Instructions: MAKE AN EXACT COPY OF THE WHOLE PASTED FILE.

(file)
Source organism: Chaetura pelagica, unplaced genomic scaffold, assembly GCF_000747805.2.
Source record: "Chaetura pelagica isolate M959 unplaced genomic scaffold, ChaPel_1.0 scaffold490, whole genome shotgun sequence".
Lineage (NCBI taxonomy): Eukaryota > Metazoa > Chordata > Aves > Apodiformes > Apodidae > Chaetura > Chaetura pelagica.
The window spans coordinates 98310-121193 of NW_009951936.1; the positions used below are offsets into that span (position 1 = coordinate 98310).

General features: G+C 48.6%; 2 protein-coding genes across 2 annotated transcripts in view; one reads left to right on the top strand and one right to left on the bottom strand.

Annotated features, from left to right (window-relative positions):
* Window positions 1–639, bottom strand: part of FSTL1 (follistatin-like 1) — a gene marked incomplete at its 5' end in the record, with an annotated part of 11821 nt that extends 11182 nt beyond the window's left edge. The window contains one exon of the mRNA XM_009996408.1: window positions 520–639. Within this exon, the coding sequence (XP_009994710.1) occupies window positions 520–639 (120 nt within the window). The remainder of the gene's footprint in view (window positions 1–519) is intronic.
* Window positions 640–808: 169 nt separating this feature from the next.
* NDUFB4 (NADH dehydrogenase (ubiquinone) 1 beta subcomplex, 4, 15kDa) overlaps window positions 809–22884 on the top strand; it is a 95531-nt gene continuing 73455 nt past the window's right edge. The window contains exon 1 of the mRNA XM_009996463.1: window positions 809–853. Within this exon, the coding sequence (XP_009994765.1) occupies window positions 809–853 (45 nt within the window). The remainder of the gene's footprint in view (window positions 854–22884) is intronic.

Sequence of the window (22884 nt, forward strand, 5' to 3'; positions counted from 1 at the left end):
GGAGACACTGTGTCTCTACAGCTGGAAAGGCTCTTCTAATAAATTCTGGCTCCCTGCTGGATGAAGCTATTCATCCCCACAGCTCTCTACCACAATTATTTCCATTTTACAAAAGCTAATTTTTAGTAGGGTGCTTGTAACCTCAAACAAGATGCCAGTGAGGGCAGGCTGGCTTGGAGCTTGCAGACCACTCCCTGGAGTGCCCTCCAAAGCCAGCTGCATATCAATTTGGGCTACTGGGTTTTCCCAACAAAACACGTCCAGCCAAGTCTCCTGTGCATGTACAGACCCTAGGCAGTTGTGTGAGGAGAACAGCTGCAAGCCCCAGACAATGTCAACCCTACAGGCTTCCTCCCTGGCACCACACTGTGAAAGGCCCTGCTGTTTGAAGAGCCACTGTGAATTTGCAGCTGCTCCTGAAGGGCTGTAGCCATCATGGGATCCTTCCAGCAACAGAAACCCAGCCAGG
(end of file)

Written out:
Source organism: Chaetura pelagica, unplaced genomic scaffold, assembly GCF_000747805.2.
Source record: "Chaetura pelagica isolate M959 unplaced genomic scaffold, ChaPel_1.0 scaffold490, whole genome shotgun sequence".
Lineage (NCBI taxonomy): Eukaryota > Metazoa > Chordata > Aves > Apodiformes > Apodidae > Chaetura > Chaetura pelagica.
The window spans coordinates 98310-121193 of NW_009951936.1; the positions used below are offsets into that span (position 1 = coordinate 98310).

General features: G+C 48.6%; 2 protein-coding genes across 2 annotated transcripts in view; one reads left to right on the top strand and one right to left on the bottom strand.

Annotated features, from left to right (window-relative positions):
* Window positions 1–639, bottom strand: part of FSTL1 (follistatin-like 1) — a gene marked incomplete at its 5' end in the record, with an annotated part of 11821 nt that extends 11182 nt beyond the window's left edge. The window contains one exon of the mRNA XM_009996408.1: window positions 520–639. Within this exon, the coding sequence (XP_009994710.1) occupies window positions 520–639 (120 nt within the window). The remainder of the gene's footprint in view (window positions 1–519) is intronic.
* Window positions 640–808: 169 nt separating this feature from the next.
* NDUFB4 (NADH dehydrogenase (ubiquinone) 1 beta subcomplex, 4, 15kDa) overlaps window positions 809–22884 on the top strand; it is a 95531-nt gene continuing 73455 nt past the window's right edge. The window contains exon 1 of the mRNA XM_009996463.1: window positions 809–853. Within this exon, the coding sequence (XP_009994765.1) occupies window positions 809–853 (45 nt within the window). The remainder of the gene's footprint in view (window positions 854–22884) is intronic.

Sequence of the window (22884 nt, forward strand, 5' to 3'; positions counted from 1 at the left end):
GGAGACACTGTGTCTCTACAGCTGGAAAGGCTCTTCTAATAAATTCTGGCTCCCTGCTGGATGAAGCTATTCATCCCCACAGCTCTCTACCACAATTATTTCCATTTTACAAAAGCTAATTTTTAGTAGGGTGCTTGTAACCTCAAACAAGATGCCAGTGAGGGCAGGCTGGCTTGGAGCTTGCAGACCACTCCCTGGAGTGCCCTCCAAAGCCAGCTGCATATCAATTTGGGCTACTGGGTTTTCCCAACAAAACACGTCCAGCCAAGTCTCCTGTGCATGTACAGACCCTAGGCAGTTGTGTGAGGAGAACAGCTGCAAGCCCCAGACAATGTCAACCCTACAGGCTTCCTCCCTGGCACCACACTGTGAAAGGCCCTGCTGTTTGAAGAGCCACTGTGAATTTGCAGCTGCTCCTGAAGGGCTGTAGCCATCATGGGATCCTTCCAGCAACAGAAACCCAGCCAGG